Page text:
I remember walking into MassArt and hearing guitar shredding. Incongruous, I thought. This makes no sense. I rounded the corner and peeked into a side door of the theatre and saw/heard what has become one of my most favorite musical memories: there was Otomo Yoshihide, master composer and improviser and an out-an-out hero of mine, playing “Hey Joe” on his hollow-body electric. Not playing it, but tearing the hell out of it with a big smile on his face. The concert hadn’t even started and I was already giddy.
I walked into the main entrance and saw Dan Hirsch, then the sole member of Non-Event. He was excited, but hesitant. Would anyone show up? Here he had assembled some of the more forward thinking musicians in the world in a art school auditorium, was anyone going to be there to see it? I didn’t care, selfish fan boy that I am, I was going to see poire_z and Filament in my new hometown and that was the reason I moved here to begin with: to hear music, make music, meet other people that made it, etc.
Slowly, the hall filled up. Excitement was palpable. All my new friends were there, some curious folks who found their way to something new and…a baby in a carriage. “Oh no”, I thought, “do these nice parents know what they are in for?” Too late, the show has started.
poire-z began the evening. Two large tables of gear sat before the audience. I had read about Voice Crack (who were part of the quartet along with percussionist Günter Müller and turnablist Erik M) in Browbeat Magazine some years before and heard that they had requested a large table, which was funny at the time, the idea of musicians needing a large table. I’ve now spent the better part of ten years trying to find a table to play upon all over the United States. It’s become part of a gig. Show up, find a table, sound check, find coffee. At the time, it was like asking a promoter for a spacesuit.
Sound roared from the PA and four pairs of hands got busy. Knobs turned, bike lamps flashed on and off and were aimed at light sensors. Günter Müller’s percussion consisted of resting disassembled headphones on an amplified metal plate. I know all this because I had to sit up front. I did that at lots of indie rock shows, but this was different. I had to know how this was happening and given that there were people right in front of me doing it, I didn’t have to guess or lurch over someone’s array of guitar pedals at the end of a set. This was all in plain sight.
The set ended, suddenly. I heard my friend Howard Stelzer’s shout his patented “YEAHHHH!” of approval, which I counted as a good sign. I knew Filament was next and I knew it would be loud. Not “metal” loud or “punk” loud, but physically loud. Maybe it would be a type of loud that I wasn’t prepared to experience? I was right.
Otomo (no longer playing Hendrix covers) and Sachiko M took their places. It started quiet. And when I say IT, I don’t mean the set, I mean the sound, as IT became one thing. The room filled with a high-pitched tone the way one fills a glass of water. The air became solid. I grew sleepy and dim. IT got louder. There was nowhere to go. I knew I had to sit and let it happen. I looked up and remember the folks with the baby carriage. They were still there! I was shocked Part of me feared for the child’s safety and another part of me was pleased that such a young person was experiencing the same thing. As soon as both of these thoughts left me, parents and baby carriage rolled out. I have it on good authority that the baby’s hearing was unharmed.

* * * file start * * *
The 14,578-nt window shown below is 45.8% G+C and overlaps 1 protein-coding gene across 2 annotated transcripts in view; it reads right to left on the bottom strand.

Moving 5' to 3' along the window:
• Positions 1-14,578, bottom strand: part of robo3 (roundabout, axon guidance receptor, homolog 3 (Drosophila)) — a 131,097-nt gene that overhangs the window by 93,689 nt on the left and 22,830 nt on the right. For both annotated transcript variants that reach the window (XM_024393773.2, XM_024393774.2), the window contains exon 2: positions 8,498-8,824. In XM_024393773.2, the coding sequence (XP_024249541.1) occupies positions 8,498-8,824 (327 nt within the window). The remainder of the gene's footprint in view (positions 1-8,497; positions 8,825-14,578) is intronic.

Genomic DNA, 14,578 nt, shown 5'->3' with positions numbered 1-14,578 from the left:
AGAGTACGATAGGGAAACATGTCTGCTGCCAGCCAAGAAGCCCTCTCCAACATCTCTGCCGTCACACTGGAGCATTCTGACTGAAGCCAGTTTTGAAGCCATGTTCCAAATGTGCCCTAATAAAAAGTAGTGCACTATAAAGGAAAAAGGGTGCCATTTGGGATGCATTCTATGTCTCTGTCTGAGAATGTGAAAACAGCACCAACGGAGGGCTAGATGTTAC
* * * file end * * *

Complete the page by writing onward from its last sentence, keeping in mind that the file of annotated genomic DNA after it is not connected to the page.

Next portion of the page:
IT continued, for an hour? 45 minutes? Twelve years? Who could say? I turned my head back and forth, allowing the difference tones to change the timbre of the sound. And then it stopped. The lights seemed brighter; the room seemed a little cooler. What the hell just happened? All six musicians did a short sextet at the end, but it almost didn’t matter. I was cooked and elated. I had seen and heard something special that would take me a long time to process, understand, question and love.
I think about that show a lot. I think about how lucky I was to see it. Since that show, I’ve attended countless Non-Events and have been lucky enough to play some of them. What I love about Non-Event by design (although they may not love it) is the lack of a dedicated venue. If the setting is available and the logistics are even remotely possible, Non-Event goes out of its way to make the show happen. I’ve seen Non-Events in garages, churches, dance clubs, coffee shops, university auditoriums, rock clubs and loft spaces and the invitation is always the same: turn off your phone, sign the mailing list if you like and enjoy.
Non-Event has grown and shrank and grown in membership, has put on shows with and without outside sponsorship and has the same mission that my man Hirsch had that night. Make the show happen, get people to show up, pay the artist. That’s an achievement in itself.
Non-Event goes further; it doesn’t just allow the music to happen, it allows the audience to make up its own mind. There has never been a Non-Event show that has been billed as “weird” or “avant-garde” or “wacky” for the sake of advertising. It’s treated as vital contemporary art: the kind of stuff people go to see and the kind of thing I have always hoped to experience.
Lots of Non-Event shows happen on weekend nights when people can get to them. The sound is always good. The audience, in other words, is treated with the same respect as the musicians. Here’s the music, yes it’s new, yes it’s not for everyone, but here it is, have a seat. This is new music, for lack of a better word, available to anyone.
Happy 10th Birthday, Non-Event. By the way, if you were the kid in the baby carriage, I hope you had a good time.